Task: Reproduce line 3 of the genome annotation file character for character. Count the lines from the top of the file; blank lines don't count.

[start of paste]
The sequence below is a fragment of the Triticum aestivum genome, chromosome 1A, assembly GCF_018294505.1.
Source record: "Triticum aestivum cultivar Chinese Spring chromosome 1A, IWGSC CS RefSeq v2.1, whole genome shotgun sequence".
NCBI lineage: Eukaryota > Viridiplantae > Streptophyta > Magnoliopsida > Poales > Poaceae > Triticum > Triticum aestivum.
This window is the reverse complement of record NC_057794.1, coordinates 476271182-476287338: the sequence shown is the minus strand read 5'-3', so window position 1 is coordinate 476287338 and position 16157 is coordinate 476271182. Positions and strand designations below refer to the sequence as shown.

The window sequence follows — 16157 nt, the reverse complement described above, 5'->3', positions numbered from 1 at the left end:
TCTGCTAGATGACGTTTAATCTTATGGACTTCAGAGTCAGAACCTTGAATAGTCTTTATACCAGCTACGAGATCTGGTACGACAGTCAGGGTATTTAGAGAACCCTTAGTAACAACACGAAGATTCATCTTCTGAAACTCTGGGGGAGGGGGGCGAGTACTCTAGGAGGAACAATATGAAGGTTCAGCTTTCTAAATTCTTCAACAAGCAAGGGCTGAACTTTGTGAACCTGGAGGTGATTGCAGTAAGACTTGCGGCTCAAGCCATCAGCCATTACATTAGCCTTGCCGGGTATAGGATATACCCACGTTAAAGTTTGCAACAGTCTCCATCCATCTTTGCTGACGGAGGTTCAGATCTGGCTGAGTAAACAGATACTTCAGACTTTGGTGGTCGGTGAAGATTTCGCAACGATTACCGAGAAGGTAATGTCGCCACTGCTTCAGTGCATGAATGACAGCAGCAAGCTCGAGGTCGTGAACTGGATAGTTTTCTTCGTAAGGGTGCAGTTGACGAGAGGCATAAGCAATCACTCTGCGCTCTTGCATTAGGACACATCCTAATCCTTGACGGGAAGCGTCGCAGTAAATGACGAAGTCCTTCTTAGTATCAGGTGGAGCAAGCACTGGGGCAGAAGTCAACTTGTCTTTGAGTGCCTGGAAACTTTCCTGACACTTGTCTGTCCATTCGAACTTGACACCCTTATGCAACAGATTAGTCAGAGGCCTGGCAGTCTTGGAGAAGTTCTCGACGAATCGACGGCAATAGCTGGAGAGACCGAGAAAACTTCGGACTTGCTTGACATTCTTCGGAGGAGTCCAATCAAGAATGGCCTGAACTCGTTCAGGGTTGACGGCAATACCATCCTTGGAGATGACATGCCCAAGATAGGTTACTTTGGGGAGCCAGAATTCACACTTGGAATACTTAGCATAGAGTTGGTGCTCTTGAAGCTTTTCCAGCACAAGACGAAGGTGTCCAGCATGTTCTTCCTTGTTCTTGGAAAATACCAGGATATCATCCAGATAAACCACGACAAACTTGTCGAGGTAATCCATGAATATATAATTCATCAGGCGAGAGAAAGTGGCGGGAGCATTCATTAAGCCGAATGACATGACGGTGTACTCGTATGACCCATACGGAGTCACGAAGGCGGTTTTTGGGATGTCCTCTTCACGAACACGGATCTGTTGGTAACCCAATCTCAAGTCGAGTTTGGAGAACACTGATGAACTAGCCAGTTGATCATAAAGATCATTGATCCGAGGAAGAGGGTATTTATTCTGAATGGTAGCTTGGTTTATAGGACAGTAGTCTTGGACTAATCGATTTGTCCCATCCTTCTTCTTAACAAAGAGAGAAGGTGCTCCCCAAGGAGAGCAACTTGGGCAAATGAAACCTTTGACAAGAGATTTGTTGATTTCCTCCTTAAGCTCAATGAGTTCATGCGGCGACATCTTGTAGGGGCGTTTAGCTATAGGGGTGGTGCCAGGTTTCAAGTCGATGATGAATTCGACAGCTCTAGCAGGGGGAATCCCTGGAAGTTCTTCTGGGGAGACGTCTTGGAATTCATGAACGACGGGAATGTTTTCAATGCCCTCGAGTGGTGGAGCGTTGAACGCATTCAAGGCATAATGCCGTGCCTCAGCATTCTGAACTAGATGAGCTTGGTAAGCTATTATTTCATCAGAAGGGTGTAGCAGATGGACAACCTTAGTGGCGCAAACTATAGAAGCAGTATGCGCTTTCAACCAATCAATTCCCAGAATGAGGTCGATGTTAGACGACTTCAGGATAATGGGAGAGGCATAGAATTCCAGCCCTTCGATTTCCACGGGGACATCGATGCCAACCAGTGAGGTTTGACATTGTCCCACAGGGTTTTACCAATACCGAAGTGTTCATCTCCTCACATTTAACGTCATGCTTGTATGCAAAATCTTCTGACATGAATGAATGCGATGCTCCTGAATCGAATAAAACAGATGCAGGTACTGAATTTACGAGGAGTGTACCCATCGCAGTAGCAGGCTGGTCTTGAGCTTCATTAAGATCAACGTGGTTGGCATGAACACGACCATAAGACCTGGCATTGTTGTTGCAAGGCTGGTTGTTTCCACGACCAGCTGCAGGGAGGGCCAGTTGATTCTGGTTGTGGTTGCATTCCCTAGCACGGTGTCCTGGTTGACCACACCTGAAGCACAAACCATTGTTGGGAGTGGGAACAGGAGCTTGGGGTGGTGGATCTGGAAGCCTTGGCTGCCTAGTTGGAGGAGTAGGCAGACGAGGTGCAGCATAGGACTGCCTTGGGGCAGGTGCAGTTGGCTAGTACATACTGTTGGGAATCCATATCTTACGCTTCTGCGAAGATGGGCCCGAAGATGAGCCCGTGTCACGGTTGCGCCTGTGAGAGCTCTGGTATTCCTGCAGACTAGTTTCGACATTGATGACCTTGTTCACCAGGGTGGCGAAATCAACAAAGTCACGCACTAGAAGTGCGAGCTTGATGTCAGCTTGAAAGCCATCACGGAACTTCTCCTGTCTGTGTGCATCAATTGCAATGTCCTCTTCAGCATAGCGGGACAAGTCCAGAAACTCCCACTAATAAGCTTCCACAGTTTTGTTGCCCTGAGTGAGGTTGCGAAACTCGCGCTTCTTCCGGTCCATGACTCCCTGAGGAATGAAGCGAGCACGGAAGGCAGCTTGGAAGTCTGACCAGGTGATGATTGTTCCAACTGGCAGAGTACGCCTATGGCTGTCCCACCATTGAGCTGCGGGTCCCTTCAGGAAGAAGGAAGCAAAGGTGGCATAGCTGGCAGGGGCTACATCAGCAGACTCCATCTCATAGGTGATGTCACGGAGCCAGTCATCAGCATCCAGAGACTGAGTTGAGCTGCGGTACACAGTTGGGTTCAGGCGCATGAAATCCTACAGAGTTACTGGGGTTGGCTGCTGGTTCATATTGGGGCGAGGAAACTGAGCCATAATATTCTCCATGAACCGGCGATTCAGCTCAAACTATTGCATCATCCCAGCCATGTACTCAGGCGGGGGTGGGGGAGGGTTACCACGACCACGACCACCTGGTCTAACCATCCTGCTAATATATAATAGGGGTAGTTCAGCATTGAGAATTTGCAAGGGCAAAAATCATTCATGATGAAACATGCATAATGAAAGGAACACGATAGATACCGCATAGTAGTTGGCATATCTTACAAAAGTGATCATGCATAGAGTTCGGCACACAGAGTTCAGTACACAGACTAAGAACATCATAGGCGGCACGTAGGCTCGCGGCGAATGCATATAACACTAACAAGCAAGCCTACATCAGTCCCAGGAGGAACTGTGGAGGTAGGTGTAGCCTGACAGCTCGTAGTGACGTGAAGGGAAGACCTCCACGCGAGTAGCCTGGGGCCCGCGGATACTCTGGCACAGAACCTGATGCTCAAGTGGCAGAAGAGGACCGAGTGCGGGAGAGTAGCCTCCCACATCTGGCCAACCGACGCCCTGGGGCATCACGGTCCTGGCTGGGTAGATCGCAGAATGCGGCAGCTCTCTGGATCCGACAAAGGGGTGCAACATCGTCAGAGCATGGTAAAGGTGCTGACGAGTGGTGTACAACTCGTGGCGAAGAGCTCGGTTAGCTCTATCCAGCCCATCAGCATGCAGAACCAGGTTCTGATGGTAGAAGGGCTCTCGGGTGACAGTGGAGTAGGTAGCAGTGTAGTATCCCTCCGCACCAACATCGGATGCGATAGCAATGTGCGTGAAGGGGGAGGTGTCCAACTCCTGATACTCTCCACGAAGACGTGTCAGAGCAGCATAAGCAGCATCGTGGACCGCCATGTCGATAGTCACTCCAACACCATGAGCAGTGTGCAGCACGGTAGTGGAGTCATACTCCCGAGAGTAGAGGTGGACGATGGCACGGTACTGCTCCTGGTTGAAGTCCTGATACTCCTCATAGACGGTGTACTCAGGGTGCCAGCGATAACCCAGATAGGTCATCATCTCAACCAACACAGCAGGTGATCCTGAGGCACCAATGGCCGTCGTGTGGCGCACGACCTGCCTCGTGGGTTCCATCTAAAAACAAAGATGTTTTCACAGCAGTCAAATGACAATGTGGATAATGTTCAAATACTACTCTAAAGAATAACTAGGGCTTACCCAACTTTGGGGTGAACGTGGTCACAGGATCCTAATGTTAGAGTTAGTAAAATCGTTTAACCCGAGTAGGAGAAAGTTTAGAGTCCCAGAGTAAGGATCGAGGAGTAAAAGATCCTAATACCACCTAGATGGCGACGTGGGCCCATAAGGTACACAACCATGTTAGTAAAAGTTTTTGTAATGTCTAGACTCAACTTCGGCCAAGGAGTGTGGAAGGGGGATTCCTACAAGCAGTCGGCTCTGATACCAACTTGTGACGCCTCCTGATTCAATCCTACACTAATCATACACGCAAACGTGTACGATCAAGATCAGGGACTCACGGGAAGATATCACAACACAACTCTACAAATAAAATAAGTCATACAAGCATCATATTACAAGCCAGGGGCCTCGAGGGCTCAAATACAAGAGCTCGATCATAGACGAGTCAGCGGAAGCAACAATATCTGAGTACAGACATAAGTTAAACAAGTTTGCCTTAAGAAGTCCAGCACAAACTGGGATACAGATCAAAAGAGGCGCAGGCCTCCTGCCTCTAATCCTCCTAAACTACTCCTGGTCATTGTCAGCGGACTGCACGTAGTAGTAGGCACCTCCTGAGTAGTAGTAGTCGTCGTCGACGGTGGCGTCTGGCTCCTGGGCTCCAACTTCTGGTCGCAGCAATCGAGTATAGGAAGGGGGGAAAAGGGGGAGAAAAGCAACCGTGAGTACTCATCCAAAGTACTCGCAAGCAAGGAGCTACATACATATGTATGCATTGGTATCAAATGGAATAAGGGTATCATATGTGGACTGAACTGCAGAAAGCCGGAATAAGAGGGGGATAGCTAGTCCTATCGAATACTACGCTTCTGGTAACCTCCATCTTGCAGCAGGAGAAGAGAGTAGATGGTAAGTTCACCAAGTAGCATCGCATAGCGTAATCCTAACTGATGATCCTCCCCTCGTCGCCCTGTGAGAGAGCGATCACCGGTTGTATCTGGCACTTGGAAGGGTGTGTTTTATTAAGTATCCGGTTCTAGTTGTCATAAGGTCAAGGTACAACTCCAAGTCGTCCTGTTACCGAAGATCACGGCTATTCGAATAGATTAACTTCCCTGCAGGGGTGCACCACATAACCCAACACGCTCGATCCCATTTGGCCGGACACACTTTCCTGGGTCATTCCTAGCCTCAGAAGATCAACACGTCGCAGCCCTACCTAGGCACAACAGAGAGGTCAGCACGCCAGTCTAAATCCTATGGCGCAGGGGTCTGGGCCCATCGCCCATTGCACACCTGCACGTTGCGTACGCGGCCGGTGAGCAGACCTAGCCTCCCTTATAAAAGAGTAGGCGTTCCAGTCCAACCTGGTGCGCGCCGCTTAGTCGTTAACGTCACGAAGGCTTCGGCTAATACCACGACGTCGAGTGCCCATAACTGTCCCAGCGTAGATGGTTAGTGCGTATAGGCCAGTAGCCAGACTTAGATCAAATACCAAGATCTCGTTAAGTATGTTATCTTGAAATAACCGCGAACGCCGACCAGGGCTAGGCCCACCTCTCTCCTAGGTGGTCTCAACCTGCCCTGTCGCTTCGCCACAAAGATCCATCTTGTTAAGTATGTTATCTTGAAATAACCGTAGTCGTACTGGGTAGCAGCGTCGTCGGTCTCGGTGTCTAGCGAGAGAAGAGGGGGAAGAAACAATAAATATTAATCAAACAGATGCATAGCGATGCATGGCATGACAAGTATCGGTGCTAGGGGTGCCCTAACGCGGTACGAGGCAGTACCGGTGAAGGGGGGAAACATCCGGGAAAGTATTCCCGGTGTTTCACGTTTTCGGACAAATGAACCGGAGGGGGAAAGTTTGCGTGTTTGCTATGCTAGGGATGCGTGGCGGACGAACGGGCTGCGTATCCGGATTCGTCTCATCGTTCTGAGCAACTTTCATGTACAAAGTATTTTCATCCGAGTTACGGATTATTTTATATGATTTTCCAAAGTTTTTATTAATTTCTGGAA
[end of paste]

NCBI lineage: Eukaryota > Viridiplantae > Streptophyta > Magnoliopsida > Poales > Poaceae > Triticum > Triticum aestivum.